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Camp Randall Classic

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For being a hockey game played in a football stadium, Saturday's game between Wisconsin and Michigan felt more like a game played on the hardwood at the Kohl Center.

On Saturday afternoon I was driving to a hockey game--and subsequently driving back home, since I suck at reading schedules--and I heard this stat on the radio: Wisconsin basketball coach Bo Ryan has just a .500 record in Big Ten road games over his career, while his home record in conference games is like 8000 games over .500. Why the difference? Among the conspiracy theories are that you basically have to beat the Badgers by double digits to make up for the free throw deficit you're going to face, and the visitor's rim at the KC has been tightened to near comical levels to make sure it kicks out all but a perfect shot in the second half--twice in the past month the Badgers have overcome double digit deficits in the first half and ended up winning by 8 points.*

Back to the hockey game, overall, I thought it was a success. I enjoy the idea of spectacle every now and again in college hockey. Apparently Minnesota really liked the idea, and will likely be one of the next to try it--and the idea of resurrecting the Minnesota Hockey Classic is a genius one, albeit difficult with Bemidji shedding their second-class citizen status. Hypothetical, but Minnesota State could play Bemidji and St. Cloud could play Duluth earlier in the day, and then they could clear out and make way for the riot police and first responders necessary for an evening Minnesota/North Dakota game.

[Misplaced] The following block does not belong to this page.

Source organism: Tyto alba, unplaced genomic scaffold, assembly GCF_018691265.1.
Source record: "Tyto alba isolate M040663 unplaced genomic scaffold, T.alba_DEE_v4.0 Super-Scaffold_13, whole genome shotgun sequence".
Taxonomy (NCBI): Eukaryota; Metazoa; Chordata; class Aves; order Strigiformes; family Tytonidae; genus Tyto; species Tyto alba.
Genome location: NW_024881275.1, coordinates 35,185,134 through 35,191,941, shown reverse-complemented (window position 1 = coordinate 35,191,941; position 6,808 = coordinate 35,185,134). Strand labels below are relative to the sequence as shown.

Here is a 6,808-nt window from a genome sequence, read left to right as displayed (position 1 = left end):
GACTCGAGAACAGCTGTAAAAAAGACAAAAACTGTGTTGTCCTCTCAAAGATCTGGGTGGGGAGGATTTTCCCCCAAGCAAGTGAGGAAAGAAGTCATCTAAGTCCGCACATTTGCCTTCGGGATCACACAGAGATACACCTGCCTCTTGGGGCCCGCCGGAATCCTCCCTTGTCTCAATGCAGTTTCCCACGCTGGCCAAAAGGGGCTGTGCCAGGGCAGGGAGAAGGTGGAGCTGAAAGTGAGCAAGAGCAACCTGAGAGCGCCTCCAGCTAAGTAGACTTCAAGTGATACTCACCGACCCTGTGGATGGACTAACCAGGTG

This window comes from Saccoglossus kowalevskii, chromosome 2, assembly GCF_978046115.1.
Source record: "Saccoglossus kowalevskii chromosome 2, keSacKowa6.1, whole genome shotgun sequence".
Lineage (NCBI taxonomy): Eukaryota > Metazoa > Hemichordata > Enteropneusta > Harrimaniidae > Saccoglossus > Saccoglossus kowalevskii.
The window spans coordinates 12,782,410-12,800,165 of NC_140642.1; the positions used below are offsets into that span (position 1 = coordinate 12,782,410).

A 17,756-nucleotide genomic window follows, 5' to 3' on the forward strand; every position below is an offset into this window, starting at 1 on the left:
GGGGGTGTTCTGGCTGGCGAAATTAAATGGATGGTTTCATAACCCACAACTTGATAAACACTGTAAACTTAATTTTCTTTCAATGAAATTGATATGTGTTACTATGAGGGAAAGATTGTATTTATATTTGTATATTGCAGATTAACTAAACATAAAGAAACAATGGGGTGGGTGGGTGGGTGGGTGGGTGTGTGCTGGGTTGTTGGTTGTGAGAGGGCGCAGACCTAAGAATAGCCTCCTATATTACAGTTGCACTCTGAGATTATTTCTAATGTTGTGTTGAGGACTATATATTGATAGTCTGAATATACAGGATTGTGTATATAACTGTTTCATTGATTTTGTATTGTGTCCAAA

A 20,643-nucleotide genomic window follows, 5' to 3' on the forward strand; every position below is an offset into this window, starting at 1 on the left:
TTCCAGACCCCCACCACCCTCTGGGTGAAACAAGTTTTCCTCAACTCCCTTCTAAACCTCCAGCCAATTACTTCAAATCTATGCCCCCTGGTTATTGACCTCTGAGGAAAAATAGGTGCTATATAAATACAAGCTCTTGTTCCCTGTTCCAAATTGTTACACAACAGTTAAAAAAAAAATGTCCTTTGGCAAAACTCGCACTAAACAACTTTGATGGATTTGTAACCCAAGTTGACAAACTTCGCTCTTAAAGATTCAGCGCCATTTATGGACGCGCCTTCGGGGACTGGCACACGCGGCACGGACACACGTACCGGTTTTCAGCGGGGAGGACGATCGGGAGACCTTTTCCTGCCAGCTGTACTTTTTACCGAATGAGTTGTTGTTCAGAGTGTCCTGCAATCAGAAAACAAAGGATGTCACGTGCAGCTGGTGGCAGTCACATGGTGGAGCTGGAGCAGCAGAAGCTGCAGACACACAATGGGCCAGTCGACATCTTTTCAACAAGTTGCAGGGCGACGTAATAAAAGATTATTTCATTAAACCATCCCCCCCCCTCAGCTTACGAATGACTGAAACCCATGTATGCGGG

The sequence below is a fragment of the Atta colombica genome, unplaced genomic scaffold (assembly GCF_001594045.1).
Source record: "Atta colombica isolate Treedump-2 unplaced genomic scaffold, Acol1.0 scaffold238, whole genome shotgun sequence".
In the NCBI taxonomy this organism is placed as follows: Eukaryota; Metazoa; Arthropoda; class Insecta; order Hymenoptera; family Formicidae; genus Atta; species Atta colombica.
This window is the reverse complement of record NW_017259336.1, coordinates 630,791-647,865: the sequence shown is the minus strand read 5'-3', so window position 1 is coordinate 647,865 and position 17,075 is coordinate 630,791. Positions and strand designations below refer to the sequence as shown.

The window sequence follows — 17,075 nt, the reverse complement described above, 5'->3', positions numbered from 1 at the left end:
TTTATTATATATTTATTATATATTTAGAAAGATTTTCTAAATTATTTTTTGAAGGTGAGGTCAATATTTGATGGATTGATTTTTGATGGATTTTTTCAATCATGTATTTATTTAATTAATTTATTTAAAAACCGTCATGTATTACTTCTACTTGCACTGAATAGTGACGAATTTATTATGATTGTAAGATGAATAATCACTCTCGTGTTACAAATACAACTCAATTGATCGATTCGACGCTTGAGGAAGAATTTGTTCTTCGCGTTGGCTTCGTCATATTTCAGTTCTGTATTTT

But at the same time, I guess I can see why the WCHA didn't want this game played as a league game between Wisconsin and Minnesota. The ice was certainly a factor in the game, including Bryan Hogan having Lake Mendota in his crease for two periods--I was shocked they didn't switch ends after 10 minutes in the third period-- and overall draining the quality of play. Scott Gudmanson let in a soft goal because he lost the puck in the lights and stands(as opposed to Wisconsin's first goal, which was Bryan Hogan's standard one soft goal per game. Good to know it wasn't a roof that was causing that.) And I wouldn't have been comfortable seeing those two officials they found officiating a WCHA league game.

As for the late penalties that got all the attention, eh, they were judgement calls. My faith in the ability of the people doing the judging should be well known by this point, and I think we all knew which way some of those close calls were going to go late in the game. Certainly those calls weren't as obvious as putting a shoulder into someone's back and sending them head first into the boards being two minutes for cross-checking. If anything, it was a showcase to the rest of the country that sadly, that is the best the WCHA has to offer when it comes to officiating.

But you have to credit to Wisconsin for taking advantage of those opportunities, deserved or not. They clearly found a hole in Michigan's penalty kill and did a nice job of executing twice in a row. That extra bit of talent and discipline will probably be the difference between Wisconsin getting a #1 seed in the NCAA tournament, and Michigan just missing out on the tournament.

*These conspiracy theories aren't necessarily the opinion of the Western College Hockey Blog, except in this case they are.